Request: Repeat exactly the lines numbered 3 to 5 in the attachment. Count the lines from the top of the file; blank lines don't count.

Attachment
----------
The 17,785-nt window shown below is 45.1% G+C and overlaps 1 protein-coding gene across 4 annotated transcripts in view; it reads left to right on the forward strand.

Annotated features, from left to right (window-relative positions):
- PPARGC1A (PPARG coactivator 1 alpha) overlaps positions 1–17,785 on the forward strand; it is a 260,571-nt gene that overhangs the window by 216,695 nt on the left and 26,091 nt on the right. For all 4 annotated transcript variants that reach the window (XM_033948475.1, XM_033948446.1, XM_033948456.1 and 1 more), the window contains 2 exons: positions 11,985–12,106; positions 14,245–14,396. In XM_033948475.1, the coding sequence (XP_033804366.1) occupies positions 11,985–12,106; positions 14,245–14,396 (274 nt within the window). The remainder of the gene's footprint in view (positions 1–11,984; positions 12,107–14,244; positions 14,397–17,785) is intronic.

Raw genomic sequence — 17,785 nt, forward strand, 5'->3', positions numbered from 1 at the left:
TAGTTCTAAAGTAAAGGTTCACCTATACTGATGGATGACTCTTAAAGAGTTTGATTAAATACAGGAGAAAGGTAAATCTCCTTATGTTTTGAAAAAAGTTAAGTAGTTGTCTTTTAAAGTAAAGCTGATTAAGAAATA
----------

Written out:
- PPARGC1A (PPARG coactivator 1 alpha) overlaps positions 1–17,785 on the forward strand; it is a 260,571-nt gene that overhangs the window by 216,695 nt on the left and 26,091 nt on the right. For all 4 annotated transcript variants that reach the window (XM_033948475.1, XM_033948446.1, XM_033948456.1 and 1 more), the window contains 2 exons: positions 11,985–12,106; positions 14,245–14,396. In XM_033948475.1, the coding sequence (XP_033804366.1) occupies positions 11,985–12,106; positions 14,245–14,396 (274 nt within the window). The remainder of the gene's footprint in view (positions 1–11,984; positions 12,107–14,244; positions 14,397–17,785) is intronic.

Raw genomic sequence — 17,785 nt, forward strand, 5'->3', positions numbered from 1 at the left:
TAGTTCTAAAGTAAAGGTTCACCTATACTGATGGATGACTCTTAAAGAGTTTGATTAAATACAGGAGAAAGGTAAATCTCCTTATGTTTTGAAAAAAGTTAAGTAGTTGTCTTTTAAAGTAAAGCTGATTAAGAAATA